On Tuesday, December 13th, Apple launched iTunes Stores in Brazil and 15 other Latin American countries ranging from Argentina, Bolivia, Chile, Colombia, Costa Rica, Dominican Republic, Ecuador, El Salvador, Guatemala, Honduras, Nicaragua, Panama, Paraguay, Peru and Venezuela to be exact. The stores offers more than 20 million songs to customers in the given areas.
The new development in these regions is supposedly an effort to reduce the free roaming piracy culture according to Paulo Rosa, president of the Brazilian Association of Record Producers. The underlying statement is that any legal form of music acquisition will be better for the music industry than piracy. Alongside the expected production of iPods, iPads, and iPhones in Brazil by Taiwanese manufacturer Foxconn should allow help alleviate the piracy issue there said one top Brazilian music industry official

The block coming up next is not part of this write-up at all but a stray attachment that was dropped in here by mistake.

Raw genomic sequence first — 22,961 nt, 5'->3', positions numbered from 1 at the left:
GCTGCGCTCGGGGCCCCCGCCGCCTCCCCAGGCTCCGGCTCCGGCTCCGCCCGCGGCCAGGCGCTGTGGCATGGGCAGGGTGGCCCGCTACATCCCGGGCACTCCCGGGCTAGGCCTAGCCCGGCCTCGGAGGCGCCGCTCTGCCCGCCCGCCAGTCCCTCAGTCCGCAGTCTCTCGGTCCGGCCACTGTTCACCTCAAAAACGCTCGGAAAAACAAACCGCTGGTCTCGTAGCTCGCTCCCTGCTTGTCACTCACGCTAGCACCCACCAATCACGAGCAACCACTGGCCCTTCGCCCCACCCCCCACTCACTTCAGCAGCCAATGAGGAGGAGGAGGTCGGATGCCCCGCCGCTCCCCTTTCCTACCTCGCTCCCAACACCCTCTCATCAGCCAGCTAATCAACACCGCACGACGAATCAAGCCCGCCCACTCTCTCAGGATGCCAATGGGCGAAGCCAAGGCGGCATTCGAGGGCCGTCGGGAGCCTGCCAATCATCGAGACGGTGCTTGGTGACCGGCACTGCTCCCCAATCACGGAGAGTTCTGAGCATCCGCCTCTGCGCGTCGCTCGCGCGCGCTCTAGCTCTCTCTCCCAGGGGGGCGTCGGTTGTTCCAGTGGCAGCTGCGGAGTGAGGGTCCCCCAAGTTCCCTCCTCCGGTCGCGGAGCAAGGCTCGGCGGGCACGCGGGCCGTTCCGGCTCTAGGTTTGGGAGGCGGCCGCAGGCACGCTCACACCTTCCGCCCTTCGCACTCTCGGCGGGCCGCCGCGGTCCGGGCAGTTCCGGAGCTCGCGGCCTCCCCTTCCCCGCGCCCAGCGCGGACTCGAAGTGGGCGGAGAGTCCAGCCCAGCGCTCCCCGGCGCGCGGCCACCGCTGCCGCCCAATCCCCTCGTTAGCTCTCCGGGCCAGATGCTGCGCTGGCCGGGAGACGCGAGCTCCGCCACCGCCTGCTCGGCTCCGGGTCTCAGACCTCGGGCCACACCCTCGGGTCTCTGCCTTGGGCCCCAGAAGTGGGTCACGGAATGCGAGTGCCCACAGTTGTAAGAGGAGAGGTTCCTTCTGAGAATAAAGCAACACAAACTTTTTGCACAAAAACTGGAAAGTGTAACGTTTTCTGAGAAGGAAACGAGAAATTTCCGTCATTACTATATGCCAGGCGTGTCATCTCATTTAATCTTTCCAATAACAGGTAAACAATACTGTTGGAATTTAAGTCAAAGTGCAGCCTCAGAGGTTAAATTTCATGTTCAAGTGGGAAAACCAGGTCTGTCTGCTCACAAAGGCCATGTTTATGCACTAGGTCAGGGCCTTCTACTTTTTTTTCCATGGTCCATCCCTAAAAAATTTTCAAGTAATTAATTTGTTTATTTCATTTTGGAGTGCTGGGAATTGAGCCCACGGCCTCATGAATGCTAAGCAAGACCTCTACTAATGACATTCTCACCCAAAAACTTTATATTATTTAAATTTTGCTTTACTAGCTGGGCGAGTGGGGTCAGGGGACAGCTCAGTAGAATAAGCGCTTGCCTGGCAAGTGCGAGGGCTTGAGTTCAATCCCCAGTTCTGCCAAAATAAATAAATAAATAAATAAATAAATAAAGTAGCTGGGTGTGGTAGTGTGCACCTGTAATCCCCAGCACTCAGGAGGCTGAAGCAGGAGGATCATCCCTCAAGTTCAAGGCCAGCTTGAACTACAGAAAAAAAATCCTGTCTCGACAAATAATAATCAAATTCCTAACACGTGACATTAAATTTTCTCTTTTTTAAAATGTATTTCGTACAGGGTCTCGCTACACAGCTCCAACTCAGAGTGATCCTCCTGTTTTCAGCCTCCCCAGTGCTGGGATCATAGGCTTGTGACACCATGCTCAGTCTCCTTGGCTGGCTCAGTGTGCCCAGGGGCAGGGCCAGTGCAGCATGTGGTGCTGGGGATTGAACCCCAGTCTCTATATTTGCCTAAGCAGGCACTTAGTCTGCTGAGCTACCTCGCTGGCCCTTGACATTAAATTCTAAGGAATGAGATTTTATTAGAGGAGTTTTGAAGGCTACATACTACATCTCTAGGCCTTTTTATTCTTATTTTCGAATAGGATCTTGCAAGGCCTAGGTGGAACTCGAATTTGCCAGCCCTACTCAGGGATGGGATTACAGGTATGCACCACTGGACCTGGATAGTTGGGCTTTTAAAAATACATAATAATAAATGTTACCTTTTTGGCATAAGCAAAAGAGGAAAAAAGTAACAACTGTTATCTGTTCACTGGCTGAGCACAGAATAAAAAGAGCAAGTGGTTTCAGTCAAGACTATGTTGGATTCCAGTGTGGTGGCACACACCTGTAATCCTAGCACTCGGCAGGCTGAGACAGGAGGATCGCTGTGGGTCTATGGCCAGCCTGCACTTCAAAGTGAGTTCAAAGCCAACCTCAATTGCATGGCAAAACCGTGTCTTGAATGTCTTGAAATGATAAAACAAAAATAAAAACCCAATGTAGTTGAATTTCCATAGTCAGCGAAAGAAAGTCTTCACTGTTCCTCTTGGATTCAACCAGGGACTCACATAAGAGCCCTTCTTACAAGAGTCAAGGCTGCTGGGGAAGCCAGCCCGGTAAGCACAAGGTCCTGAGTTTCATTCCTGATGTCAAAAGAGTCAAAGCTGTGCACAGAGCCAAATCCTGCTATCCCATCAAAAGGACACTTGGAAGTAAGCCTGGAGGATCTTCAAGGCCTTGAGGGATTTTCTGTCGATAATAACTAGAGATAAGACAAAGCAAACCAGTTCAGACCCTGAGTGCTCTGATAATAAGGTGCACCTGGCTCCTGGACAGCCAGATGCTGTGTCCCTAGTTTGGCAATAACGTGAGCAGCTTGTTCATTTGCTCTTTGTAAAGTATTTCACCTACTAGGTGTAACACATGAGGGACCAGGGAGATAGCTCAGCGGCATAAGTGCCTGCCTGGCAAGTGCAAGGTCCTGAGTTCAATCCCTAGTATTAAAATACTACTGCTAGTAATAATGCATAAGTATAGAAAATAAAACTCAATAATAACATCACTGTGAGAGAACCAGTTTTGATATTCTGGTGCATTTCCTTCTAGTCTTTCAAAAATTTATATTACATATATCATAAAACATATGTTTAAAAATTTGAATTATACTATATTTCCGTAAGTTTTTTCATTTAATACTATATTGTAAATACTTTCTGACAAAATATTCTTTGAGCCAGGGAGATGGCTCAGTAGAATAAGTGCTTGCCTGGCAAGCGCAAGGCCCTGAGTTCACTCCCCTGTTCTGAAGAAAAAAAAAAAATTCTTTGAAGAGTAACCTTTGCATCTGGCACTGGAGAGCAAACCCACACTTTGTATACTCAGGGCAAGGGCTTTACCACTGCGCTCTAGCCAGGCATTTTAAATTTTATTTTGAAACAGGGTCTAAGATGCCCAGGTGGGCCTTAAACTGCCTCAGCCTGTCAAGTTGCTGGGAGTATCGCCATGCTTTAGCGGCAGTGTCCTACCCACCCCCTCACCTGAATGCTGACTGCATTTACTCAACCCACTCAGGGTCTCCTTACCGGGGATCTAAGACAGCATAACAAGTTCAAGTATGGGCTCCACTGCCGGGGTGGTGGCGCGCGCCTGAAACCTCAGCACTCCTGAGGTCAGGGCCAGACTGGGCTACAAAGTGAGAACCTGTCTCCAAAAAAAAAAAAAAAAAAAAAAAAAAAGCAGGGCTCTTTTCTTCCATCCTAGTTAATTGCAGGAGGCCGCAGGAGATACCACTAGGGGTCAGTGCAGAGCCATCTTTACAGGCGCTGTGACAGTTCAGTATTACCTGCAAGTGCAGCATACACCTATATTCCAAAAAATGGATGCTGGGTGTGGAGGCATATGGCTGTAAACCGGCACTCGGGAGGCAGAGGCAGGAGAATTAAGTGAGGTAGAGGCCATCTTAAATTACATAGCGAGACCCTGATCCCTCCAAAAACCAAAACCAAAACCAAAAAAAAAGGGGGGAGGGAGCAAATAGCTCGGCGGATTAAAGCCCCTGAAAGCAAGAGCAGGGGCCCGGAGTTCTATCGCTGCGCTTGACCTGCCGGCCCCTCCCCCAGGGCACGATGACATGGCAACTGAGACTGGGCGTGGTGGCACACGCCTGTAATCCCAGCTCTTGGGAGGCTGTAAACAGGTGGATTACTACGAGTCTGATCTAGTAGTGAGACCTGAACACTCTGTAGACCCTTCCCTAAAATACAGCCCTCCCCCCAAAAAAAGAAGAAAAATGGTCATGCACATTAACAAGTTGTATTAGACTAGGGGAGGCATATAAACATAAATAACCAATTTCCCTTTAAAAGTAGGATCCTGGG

Piracy in these regions are said to be among the worst in the world. Venezuela was ranked last out of 129 nations in terms of piracy of intellectual property according to the 2011 International Property Rights Index report. All the other nations where iTunes is launching in Latin America, except for Chile, were also ranked among the worst for piracy.
It’s said that consumers in Brazil without Internet connection can easily purchase the latest music or films from any major city corner for $2 or less. iTunes should direct users away from piracy by giving consumers an easier (and cheaper) way to access songs. Although this cannot be said for everybody as there will always be people out there getting their hands on whatever they can get for free.
Apple is also offering Brazil iTunes Match, the music matching and clouding service.